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Janet Morrison – Invasive non-indigenous plants

IMG_1030purple loosestrife stand800px-Lythrum_salicaria,_purple_loosestrife,_Boxborough,_Massachusetts_2

In addition to our current research on invasive plants, which is  focused on Alliaria petiolata (garlic mustard) and Microstegium vimineum (Japanese stilt-grass) in suburban forests (see the Deer x Invasives2 web page here), I also have investigated the ecology of several other non-native, invasive plants.

One is the grass Andropogon virgincus (broomsedge), which is native to eastern North America, but introduced in the Pacific basin and invasive in Hawaii (see my Plant-Pathogen Interactions web page here; broomsedge also has an interesting smut fungus parasite).

We also have studied Acer platanoides (Norway maple), which can form dense stands in forests that are typically near landscape plantings of this tree, and the wetland invader Lythrum salicaria (purple loosestrife).

Publications and conference presentations

(All co-authors were TCNJ undergraduate students)

Morrison, J.A. and K. Mauck. 2007. Experimental field comparison of native and non-native maple seedlings: natural enemies, ecophysiology, growth, and survival. Journal of Ecology 95: 1036-1049.
Morrison, J.A. 2002. Wetland vegetation before and after experimental purple loosestrife removal. Wetlands 22: 159-169.
August, 2006.  Plant Biology 2006: Joint Annual Meeting of the American Society of Plant Biologists and the Canadian Society of Plant Physiologists, Boston, MA.

Morrison, J.A. and K. Mauck. 2006. Comparison of native Acer saccharum and non-native Acer platanoides seedling biology.  PDF

April 2005.  Annual Meeting of the Delaware Valley Chapter of the Society for Conservation Biology.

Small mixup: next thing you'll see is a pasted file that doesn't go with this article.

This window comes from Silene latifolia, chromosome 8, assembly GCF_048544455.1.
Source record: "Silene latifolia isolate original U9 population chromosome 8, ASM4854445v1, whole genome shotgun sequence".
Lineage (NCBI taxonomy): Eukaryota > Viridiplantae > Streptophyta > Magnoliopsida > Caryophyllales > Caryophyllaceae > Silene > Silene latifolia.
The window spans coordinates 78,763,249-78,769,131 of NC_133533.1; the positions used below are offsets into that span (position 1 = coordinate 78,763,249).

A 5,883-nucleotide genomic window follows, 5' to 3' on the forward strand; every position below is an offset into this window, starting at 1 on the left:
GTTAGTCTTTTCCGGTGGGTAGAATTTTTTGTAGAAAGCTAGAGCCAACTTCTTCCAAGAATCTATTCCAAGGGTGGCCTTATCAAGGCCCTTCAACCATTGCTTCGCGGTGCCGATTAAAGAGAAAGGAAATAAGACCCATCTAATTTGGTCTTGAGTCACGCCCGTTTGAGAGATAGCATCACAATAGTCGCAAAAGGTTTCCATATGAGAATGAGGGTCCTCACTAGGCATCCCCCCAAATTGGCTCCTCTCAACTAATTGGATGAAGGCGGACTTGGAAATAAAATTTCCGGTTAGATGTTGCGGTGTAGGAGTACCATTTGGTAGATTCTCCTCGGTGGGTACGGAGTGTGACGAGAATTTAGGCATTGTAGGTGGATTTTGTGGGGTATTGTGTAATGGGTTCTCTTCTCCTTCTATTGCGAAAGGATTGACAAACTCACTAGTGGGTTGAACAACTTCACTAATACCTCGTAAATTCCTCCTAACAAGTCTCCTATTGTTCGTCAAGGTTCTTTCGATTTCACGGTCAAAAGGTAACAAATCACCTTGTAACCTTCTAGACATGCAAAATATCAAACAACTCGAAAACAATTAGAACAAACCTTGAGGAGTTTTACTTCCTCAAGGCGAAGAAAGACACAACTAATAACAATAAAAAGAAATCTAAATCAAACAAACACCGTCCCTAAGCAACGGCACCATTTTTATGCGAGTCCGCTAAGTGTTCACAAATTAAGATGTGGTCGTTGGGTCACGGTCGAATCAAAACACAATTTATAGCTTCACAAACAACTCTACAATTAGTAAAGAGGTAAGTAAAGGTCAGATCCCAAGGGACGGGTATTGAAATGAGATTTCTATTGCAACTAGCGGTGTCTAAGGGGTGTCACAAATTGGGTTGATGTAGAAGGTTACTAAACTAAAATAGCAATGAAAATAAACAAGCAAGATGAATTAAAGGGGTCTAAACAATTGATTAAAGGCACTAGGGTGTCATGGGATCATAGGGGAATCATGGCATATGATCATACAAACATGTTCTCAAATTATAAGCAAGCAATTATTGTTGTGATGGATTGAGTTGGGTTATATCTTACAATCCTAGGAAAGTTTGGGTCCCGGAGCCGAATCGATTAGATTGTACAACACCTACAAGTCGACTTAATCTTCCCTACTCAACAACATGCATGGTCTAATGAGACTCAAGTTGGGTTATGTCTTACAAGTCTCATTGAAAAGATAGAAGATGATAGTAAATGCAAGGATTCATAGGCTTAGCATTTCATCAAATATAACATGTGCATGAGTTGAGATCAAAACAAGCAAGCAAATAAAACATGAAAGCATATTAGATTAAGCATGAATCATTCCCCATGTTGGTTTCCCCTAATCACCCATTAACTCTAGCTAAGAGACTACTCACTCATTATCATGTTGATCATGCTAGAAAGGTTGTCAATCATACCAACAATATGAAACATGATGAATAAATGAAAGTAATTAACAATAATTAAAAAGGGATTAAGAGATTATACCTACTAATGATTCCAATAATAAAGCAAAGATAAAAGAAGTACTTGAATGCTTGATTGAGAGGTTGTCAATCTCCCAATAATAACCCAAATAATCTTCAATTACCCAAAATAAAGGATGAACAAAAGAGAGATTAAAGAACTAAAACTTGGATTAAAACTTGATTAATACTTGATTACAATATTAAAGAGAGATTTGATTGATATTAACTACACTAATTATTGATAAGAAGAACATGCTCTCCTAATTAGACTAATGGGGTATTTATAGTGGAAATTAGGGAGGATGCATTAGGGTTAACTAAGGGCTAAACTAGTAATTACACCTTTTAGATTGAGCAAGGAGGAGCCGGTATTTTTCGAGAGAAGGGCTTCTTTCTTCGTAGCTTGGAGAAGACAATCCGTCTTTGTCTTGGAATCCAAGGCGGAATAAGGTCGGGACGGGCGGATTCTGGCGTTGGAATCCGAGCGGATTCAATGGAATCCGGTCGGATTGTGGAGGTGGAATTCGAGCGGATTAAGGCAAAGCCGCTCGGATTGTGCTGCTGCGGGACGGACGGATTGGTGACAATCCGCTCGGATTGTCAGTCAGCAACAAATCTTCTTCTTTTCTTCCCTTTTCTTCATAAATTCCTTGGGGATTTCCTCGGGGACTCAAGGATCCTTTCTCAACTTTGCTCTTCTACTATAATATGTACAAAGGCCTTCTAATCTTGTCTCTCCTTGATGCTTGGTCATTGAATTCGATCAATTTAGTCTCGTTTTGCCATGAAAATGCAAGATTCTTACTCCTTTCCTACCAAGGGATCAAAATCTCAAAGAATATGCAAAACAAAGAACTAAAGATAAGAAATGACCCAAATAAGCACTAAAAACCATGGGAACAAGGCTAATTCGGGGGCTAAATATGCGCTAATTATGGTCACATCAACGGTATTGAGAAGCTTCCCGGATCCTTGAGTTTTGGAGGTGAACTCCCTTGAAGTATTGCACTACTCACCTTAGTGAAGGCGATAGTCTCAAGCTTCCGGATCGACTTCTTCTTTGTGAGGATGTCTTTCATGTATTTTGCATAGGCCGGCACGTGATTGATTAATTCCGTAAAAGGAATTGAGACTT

Dunn, B. and J.A. Morrison. 2005. Competition and natural enemies in the forest floor plant community.
We investigated the complex interactions of native and non-native plant species in the presence and absence of interspecific competition and herbivores.  Two non-native invasive herbs, Japanese stilt grass (Microstegium vimineum-MV) and garlic mustard (Alliaria petiolata-GM) and a native tree species, sugar maple (Acer saccharum-SM) were grown in combinations of a single focal individual with or without two heterospecific competitors, in three forests.  Half of these were then provided with cages to eliminate large herbivores.  Percent herbivory data were collected from focal plants every two weeks for a total of four censuses for each focal plant.  At the end of the experiment, we collected the roots and shoots of focal plants to determine dry biomass, root to shoot ratios, and mortality. The end-season mortality showed that while a significant difference in mortality rates was present among the three species, the native sugar maple fell in between the rates of the two non-natives.  This adds insight to both the enemy release hypothesis and the environmental resistance hypothesis for biological invasions.  Furthermore, the data showed a lack of a two-way interaction between species and competition on herbivory, meaning that herbivory rates were constant with regard to what the focal species was.  Competition treatments did, however, show a general trend in the increase of herbivory rates in all three species, calling into question the enemy release hypothesis.
McCartney, K.M. and J.A. Morrison. 2005. The role of plant competition and natural enemy attack in forest seedling success. PDF
August 2001. Ecological Society of America Annual Meeting.

Morrison, J.A. 2001. Wetland vegetation before and after purple loosestrife removal.

March 1999. Annual Meeting of the Delaware Valley Chapter of the Society for Conservation Biology.

Camera, N. and J.A. Morrison. 1999. Seedlings of invasive Norway maple (Acer platanoides) and native trees: vulnerability and canopy influence.